How One Trade Association Has Grown Membership 200%

Liz Walz, MRAAOnce, associations were the go-to source for new information and best practices. Now, industry leaders have access to more information than ever before, and they expect more from their trade association. Associations face unprecedented competition for industry leaders’ attention and time, and they’re under pressure to deliver increasingly more value.

That’s why I’m excited to share the innovation and growth that’s going on at the Marine Retailers Association of the Americas, an association that gave me the opportunity to deliver the closing keynote at its annual conference in November.

MRAA’s vibrancy and growth is powerful. The 2014 annual conference was one of the best-attended events in the association’s history. And, in a time when many associations have been struggling just to maintain membership numbers, MRAA’s membership has gone up 200 percent in the past three years.

I talked to MRAA Vice President Liz Walz about how her team has kept the association relevant and innovative even during times of big change.


4 Lessons Association Leaders Can Learn from MRAA’s Success

1. Get new leaders involved.

MRAA’s board of directors recognized that the boating industry was changing. Young leaders were in line to take over their family businesses, and new people were coming into the industry from the outside. Those new, younger industry leaders have different expectations about what an association should deliver.

To respond to this generational shift, MRAA started a Young Leaders Advisory Council in 2009. The association was looking for an infusion of new ideas from the next generation. The group of young leaders helps steer MRAA, making sure the association is serving the entire industry, not just the old guard.

The young leaders “have brought in a lot of new ideas and energy,” Liz says. “In the past few years, the association has undergone a huge evolution. Forming that council was the beginning of a new openness to how the association could change. It’s been the seed for the new growth we’ve seen.”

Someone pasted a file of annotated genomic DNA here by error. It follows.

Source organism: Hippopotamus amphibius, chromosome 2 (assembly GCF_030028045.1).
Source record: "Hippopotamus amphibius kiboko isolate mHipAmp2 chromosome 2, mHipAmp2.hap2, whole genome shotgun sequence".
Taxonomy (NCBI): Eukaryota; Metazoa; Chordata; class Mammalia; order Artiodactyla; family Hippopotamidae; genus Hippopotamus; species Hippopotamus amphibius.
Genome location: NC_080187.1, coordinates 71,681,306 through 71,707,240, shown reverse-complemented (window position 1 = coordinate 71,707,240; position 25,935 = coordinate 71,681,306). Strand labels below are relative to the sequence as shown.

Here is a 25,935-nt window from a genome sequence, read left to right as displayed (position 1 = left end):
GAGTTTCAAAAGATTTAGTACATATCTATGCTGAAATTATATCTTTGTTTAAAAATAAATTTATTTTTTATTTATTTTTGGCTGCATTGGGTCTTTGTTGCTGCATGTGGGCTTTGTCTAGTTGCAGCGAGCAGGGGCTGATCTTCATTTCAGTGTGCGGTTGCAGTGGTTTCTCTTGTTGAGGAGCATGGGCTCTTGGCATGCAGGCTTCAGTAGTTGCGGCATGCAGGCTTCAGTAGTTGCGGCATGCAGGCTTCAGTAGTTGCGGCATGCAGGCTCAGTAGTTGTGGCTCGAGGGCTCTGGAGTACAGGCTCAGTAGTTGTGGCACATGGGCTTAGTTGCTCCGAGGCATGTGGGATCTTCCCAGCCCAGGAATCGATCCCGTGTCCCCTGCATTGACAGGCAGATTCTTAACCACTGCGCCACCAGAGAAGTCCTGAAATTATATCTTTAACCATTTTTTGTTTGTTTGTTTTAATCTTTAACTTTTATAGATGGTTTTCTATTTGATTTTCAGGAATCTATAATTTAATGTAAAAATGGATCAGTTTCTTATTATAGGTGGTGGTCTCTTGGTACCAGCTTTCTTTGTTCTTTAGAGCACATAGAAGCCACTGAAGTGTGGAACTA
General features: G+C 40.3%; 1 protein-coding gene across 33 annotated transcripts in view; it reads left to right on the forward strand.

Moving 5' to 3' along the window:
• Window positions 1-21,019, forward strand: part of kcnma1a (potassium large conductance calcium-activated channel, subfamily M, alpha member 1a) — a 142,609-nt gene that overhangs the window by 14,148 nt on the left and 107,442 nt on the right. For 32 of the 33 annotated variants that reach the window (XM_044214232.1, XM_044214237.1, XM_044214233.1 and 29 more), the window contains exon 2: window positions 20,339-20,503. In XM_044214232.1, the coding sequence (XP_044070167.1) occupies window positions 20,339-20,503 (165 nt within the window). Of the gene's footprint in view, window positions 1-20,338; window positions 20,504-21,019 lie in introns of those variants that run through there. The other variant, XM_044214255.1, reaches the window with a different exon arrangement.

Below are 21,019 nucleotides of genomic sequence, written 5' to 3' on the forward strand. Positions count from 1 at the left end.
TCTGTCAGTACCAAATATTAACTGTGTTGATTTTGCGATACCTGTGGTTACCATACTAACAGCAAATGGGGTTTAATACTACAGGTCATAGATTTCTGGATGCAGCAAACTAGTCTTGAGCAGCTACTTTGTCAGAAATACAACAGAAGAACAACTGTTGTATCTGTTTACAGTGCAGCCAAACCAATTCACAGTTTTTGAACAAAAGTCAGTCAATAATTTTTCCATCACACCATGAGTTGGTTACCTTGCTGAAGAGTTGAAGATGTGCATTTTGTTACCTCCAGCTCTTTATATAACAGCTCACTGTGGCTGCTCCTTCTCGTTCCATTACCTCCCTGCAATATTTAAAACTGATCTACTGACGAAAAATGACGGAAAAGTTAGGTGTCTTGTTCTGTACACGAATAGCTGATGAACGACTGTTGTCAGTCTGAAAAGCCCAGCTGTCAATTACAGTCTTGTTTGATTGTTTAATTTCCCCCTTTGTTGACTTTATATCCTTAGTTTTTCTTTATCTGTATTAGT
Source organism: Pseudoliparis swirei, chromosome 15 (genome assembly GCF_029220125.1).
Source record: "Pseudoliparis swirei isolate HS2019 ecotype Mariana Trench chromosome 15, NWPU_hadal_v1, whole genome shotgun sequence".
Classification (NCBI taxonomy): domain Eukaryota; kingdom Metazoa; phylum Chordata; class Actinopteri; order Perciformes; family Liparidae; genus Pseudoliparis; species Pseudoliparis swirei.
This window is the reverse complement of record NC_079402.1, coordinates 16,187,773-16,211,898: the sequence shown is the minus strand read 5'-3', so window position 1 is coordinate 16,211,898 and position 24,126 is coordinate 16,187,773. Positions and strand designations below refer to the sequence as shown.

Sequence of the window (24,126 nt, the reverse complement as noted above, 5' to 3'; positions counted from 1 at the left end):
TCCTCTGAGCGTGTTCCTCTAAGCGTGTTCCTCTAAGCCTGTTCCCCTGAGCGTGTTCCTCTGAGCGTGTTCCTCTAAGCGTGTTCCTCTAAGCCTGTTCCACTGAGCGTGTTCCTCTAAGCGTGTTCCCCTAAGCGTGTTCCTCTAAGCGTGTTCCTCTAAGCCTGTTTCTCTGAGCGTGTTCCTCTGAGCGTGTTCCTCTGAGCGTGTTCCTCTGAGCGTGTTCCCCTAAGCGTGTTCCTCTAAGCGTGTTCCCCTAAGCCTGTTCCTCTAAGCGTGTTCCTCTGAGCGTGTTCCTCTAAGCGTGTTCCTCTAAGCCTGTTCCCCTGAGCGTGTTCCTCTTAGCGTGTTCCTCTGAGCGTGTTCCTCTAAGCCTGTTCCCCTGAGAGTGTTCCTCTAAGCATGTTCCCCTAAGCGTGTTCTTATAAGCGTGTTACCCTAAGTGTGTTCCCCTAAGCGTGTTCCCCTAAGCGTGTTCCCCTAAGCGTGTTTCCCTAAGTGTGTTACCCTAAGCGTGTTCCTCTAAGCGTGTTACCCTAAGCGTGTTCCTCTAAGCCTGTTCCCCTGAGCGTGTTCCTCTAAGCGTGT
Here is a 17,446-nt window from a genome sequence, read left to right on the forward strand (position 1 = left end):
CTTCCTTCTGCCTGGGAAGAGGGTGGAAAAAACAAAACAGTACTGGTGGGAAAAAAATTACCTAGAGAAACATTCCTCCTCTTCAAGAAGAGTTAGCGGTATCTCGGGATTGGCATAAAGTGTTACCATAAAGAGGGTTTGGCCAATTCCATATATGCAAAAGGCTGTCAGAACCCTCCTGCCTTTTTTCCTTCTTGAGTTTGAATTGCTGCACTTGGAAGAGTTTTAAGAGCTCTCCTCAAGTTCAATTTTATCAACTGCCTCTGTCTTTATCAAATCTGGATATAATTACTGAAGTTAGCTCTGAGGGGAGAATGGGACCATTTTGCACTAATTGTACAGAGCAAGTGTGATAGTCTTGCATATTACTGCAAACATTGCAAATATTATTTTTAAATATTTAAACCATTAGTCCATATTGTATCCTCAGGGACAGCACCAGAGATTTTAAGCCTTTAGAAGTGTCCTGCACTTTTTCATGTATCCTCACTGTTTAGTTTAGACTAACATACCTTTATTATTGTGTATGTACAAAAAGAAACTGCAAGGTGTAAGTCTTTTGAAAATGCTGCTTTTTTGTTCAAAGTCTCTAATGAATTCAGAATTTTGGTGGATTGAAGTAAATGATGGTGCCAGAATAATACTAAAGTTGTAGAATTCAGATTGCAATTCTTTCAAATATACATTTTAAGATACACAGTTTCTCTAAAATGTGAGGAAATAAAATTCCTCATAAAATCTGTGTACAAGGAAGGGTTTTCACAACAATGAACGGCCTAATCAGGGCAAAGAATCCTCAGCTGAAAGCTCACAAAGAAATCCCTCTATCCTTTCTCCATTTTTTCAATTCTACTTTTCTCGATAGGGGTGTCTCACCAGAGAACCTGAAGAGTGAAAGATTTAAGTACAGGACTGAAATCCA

Also a major contributor to growth: New association leadership. MRAA President Matt Gruhn was hired in 2011. Under his leadership, the association has grown from a two-person staff to a team of eleven, and MRAA has dramatically increased the benefits it offers members. “The increased value of membership has been a big part of our membership growth,” Liz says.

2. Augment live events with online learning.

Customers are changing fast, and it’s critical that trade associations help their members keep up. In almost every industry, there’s a huge need for continuing education and learning.

“Associations used to be the exclusive source for information. Now, people get information from a lot of different sources,” Liz says. So, the association has had to adapt to stay relevant and helpful.

Liz and MRAA President Matt Gruhn came to MRAA, having spent years working together at Boating Industry Magazine, an industry trade publication that now co-produces the MRAA’s annual conference. The publishing world has been adapting to changes brought about by the Internet for the past decade, so when the duo came to work at MRAA, they saw a natural evolution toward offering more online content for members.

At the same time, MRAA is providing education to help members adapt to changes in where their customers turn for information.